As Tropical Storm Ophelia continues to move along the East Coast, a North Carolina dog was killed by a police officer after being tied to a fence in the storm’s rising floodwaters and “nearly drowning,” according to local law enforcement. rescued. Saturday.
Greenville Police Department (GPD) Officer Benjamin Schultz rescued the small pit bull from flooding on Dunbrook Drive in Greenville, which is about 90 miles inland from Pitt County. Greenville was inundated by flooding from Ophelia, with videos posted on social media showing the extent of the flooding across the city.
Video footage shared by GPD on its Facebook page showed the dog tied to a fence as floodwaters reached knee-deep. It also shows Schultz unhooking the dog and carrying it through floodwaters.
Ophelia began forming as a cyclone over the Atlantic Ocean earlier this week and is expected to bring a month’s worth of rain to parts of the eastern United States. The storm made landfall in the Emerald Isle area of North Carolina at around 6:15 a.m. ET on Saturday. In response to the storm’s strong winds and severe flooding, North Carolina declared a state of emergency, as did Maryland and Virginia.
The police department called Schultz a “real-life hero” for wading into flooding to save the puppy, but GPD added in its Facebook post that if a “good Samaritan” hadn’t called to report the situation , the dog would not have survived. .
“Thanks to the good Samaritan for calling! Without you he wouldn’t be alive,” GPD wrote.
Meanwhile, GPD told Weekly newspaper Schultz posted on Facebook on Saturday that he declined to be interviewed, citing an ongoing investigation by the department’s Animal Care Services division.
Police added that the dog was now “unharmed.”
“Fortunately, he was not injured due to good Samaritans who quickly notified police,” the police department said. Weekly newspaper. “Our Animal Care Services department is conducting a follow-up investigation to determine more about the dog’s condition and living conditions at the home. They will pursue any applicable charges.”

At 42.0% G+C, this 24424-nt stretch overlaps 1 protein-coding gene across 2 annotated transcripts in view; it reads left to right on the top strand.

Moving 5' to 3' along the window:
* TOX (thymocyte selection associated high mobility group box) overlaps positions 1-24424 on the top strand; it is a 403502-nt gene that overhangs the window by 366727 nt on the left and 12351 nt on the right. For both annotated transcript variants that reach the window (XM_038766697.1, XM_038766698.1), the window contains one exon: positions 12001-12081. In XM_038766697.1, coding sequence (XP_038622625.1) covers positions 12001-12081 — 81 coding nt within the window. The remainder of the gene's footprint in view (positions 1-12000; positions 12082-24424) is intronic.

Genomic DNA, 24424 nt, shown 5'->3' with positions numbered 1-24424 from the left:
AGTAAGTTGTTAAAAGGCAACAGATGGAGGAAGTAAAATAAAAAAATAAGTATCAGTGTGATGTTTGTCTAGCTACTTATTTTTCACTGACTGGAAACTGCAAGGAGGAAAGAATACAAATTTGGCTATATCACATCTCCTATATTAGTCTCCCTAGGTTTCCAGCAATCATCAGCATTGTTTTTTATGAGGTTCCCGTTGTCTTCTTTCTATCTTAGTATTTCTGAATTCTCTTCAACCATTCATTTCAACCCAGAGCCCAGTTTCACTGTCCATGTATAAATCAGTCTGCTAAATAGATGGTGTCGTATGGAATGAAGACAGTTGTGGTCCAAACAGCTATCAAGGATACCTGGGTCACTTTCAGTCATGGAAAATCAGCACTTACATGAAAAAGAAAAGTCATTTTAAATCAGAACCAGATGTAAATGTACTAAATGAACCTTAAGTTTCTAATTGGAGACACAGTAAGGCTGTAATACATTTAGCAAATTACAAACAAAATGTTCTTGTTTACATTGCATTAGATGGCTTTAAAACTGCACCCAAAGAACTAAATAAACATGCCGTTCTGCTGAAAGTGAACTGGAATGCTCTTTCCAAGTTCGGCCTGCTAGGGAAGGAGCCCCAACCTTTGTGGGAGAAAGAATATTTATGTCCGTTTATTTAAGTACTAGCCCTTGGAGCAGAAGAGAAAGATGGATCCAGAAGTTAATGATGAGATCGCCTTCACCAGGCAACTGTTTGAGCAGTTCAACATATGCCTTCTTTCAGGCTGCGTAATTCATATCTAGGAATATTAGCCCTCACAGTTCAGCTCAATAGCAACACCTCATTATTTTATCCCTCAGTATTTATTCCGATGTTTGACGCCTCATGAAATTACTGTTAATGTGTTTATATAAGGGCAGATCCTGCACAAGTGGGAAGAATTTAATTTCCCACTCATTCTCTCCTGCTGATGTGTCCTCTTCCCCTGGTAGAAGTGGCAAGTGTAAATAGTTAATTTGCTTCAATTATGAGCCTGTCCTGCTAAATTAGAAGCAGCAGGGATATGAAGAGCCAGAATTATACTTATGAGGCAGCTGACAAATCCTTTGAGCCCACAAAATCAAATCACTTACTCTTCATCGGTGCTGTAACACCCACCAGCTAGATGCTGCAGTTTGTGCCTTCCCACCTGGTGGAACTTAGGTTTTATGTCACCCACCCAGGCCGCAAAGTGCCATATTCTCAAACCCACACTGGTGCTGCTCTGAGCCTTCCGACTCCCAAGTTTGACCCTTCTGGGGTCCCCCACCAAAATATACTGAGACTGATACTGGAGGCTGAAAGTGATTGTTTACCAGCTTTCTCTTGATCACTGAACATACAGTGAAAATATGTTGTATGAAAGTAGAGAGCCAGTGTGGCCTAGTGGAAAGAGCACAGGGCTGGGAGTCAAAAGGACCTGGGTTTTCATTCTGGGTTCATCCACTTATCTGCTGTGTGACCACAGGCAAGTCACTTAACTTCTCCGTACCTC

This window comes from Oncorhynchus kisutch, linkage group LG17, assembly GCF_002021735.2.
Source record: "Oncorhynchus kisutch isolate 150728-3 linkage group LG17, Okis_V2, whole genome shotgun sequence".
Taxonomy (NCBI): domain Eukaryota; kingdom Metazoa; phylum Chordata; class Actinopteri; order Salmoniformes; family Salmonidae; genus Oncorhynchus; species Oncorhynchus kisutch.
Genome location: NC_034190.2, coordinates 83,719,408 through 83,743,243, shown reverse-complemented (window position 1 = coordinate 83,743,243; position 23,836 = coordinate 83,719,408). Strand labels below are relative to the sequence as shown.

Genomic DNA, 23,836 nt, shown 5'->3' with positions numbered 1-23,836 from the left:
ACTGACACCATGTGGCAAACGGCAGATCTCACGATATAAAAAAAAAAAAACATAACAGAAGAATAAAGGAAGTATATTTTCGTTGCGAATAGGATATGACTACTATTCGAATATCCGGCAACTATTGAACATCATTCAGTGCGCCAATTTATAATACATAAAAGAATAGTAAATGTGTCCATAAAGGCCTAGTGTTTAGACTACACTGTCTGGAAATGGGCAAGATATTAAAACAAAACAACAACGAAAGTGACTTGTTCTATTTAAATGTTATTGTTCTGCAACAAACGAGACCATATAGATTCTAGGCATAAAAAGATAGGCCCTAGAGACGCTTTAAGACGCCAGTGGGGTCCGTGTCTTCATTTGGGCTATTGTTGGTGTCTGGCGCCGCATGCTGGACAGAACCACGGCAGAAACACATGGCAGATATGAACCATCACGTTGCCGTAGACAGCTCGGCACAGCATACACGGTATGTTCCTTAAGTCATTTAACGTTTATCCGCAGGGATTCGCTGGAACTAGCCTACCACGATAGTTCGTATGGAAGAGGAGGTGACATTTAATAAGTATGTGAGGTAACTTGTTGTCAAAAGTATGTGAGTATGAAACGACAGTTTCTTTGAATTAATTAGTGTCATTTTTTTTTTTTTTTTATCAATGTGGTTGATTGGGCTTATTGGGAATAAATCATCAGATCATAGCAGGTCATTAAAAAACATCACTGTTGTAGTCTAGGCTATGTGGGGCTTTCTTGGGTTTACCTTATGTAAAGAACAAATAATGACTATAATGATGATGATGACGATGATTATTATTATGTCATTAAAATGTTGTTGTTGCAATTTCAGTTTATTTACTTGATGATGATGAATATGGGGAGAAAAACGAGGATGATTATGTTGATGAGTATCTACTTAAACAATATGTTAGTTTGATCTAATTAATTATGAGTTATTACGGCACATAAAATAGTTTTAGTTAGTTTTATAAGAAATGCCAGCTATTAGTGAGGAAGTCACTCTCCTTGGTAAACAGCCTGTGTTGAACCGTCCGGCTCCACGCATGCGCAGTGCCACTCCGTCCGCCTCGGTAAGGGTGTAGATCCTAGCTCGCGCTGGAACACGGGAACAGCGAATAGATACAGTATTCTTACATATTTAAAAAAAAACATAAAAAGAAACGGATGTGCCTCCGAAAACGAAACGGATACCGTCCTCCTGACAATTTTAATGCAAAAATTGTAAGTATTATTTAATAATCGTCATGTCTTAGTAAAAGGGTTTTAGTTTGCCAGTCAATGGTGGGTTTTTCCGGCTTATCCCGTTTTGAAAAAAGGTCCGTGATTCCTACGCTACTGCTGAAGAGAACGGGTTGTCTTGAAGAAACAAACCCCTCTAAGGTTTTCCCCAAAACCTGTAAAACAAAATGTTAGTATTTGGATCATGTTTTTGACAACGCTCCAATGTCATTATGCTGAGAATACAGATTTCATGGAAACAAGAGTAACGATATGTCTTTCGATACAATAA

Ophelia brought sustained winds of about 70 miles per hour, according to the National Hurricane Center (NHC). Although the storm has weakened, forecasters still urge people to remain cautious.
GPD wrote in a separate Facebook post that many roads in Greenville were closed Saturday due to flooding and asked people to stay off the roads.
Video shared to X (formerly Twitter) showed flooding across the city.
In a video shared by AccuWeather storm tracker Aaron Rigsby, vehicles can be seen partially submerged in a flooded parking lot.
“A major flash flooding event is underway in Greenville, North Carolina,” Rigsby posted. “Multiple vehicles traveled considerable distances and the entire parking lot was flooded with cars #NCwx #Ophelia”
Ophelia’s current track shows the storm continuing through coastal North Carolina and then through Virginia. It is expected to move into parts of Maryland and Delaware. Parts of New York and New Jersey are also expected to see heavy rainfall from Ophelia. By Sunday evening, Ophelia is expected to fly over southern New Jersey before returning to the Atlantic Ocean, according to the National Hurricane Center.
Weekly newspaper Contact National Weather Service Service via email Saturday evening for the latest updates on Ophelia’s track and forecast.